Dallas Jewish Week Menu






Dallas Jewish Week

Nadav and Avihu's 'strange fire'

Shabbat Hachodesh

Exodus 12:1-20

and Shemini

Leviticus 9:1-11:47

by Rabbi Shlomo Riskin

EFRAT, Israel - One of the most problematic incidents in the entire Bible is the traumatic death of Aaron's two sons, Nadav and Avihu, precisely at the zenith of the dedication of the Sanctuary that was to be the province of the High Priest, Aaron.

This week's Torah reading describes the context of the tragedy, which only increases our perplexity: "And Moses and Aaron entered the Tent of Meeting, and they went out and blessed the nation; the glory of God appeared to the entire nation. And a fire came forth from before God, consuming the whole burnt offering on the altar. The entire nation saw and exulted and fell upon their faces.

"And the sons of Aaron, Nadav and Avihu, took each person his censer and placed fire in them and laid incense thereon and they sacrificed a strange fire before God which he had not commanded them. And a fire came forth from before God consuming them; and they died before the Lord." (Leviticus 9:23,24; 10:1,2)

It is apparent that they were punished. But this punishment appears to be far harsher then their crime would seem to warrant! After all, the Bible describes a moment of national ecstasy, an unexpected expression of joy and submission when the Almighty crowned the dedication of the Sanctuary by demonstrating his acceptance of the Divine service by sending a Divine fire.

The two sons of Aaron, caught up in the religious excitement of the moment, attempt to return God's gratuitous compliment by themselves offering a fire they had not been commanded to bring. They merely went beyond the requirement of the law, answering God's unexpected fire with their uncommanded fire. Even Moses comments, "This is what God has said, by my near ones shall I be sanctified." (Leviticus 10:3)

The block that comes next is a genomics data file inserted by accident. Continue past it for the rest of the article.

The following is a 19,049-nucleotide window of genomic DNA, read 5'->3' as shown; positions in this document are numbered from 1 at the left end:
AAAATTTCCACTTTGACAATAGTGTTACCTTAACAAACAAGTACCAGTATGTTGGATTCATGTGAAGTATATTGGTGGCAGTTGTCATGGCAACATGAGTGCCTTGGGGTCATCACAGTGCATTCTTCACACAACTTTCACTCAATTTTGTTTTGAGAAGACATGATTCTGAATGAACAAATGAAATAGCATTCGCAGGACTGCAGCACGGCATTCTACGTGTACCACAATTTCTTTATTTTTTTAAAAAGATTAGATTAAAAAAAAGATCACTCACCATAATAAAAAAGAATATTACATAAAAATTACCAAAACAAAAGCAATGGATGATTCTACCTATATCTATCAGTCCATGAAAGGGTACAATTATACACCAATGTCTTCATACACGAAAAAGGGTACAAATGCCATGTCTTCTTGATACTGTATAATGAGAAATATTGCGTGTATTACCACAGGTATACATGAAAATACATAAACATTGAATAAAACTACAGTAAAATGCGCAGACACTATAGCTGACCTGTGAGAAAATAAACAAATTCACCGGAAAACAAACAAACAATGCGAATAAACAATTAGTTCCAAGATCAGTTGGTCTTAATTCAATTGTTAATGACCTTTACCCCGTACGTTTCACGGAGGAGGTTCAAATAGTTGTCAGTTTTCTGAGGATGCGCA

Is an act emanating from a desire to come near to God worthy of death?

I believe the mystery's solution is to be found in the expression used to describe the offering of Nadav and Avihu: a "strange fire," eish zara, reminiscent of the Hebrew avodah zara, strange service, the usual phrase for idolatry. The Bible isolates and emphasizes a unique prohibition of fire idolatry, immolating one's child to the idol Moloch, a strange and false god who demands the fire consumption of children as the manner of his devotion. At least three times, the Bible especially forbids this form of idolatry.

Initially it is to be found in the biblical portion of sexual immorality, the prohibition of giving ones seed to a strange and uncertified place (someone else's wife, one's close relatives, individuals of the same sex, animals); within this context, the Bible commands, "And you shall not give of your seed [children] to be passed over to Moloch." (Leviticus 18:21)

Barely one chapter later, the prohibition is fleshed out: "An individual who gives his seed to Moloch must be put to death And I shall put My face against that individual and cut him off from the midst of his nation because he has given his seed to Moloch, in order to defile My Sanctuary and profane My Holy Name ." (Leviticus 20:2) A third description of this abomination appears in the last of the five Books of Moses, "Let there not be found among you one who passes over his son or daughter into fire."

Combining together the various elements involved in the three verses similar in language - "passing over one's child in fire to Moloch" - causes the Talmud to rule that the prohibition is literally sacrificing one's child in fire to the false god. (B.T. Sanhedrin 64, Ramban to Leviticus 18:21)

Apparently such an abominable act could only be performed in a moment of religious fanatic ecstasy, when one's false religious value took precedence over the life of one's innocent child.

The "strange fire" brought by Nadav and Avihu was certainly not the same; but since it too emanated from a moment of religious ecstasy, such ill-advised and uncommanded fires had to be "nipped in the bud"!

Tragically, Islamic fundamentalism has adopted precisely this abomination as a major form of its terrorist activity: educating and training their youths to blow themselves up in the fire of destructive materials in the name of Allah and with the promise of a Paradise of 72 virgins.

Indeed, these "priests" are worse than the priests of Moloch: These modern-day human sacrifices are "inspired" not only to sacrifice themselves, but also to blow up scores of innocent people along with themselves!

The 15th century scholar Rav Menahem Meiri taught that idolatry has little to do with thought - theology and has everything to do with action - morality: an idolater is one who is "immorally defiled in his deeds and ugly in his personality traits."

Islamic fundamentalism has turned Allah into Moloch (Satan), and made every mosque that preaches the doctrine of suicide bombing a hell-haven of idolatry.

Shabbat shalom.

This story was published in the DallasJewishWeek
on: Thursday, March 27, 2003








Copyright 2003, Dallas Jewish Week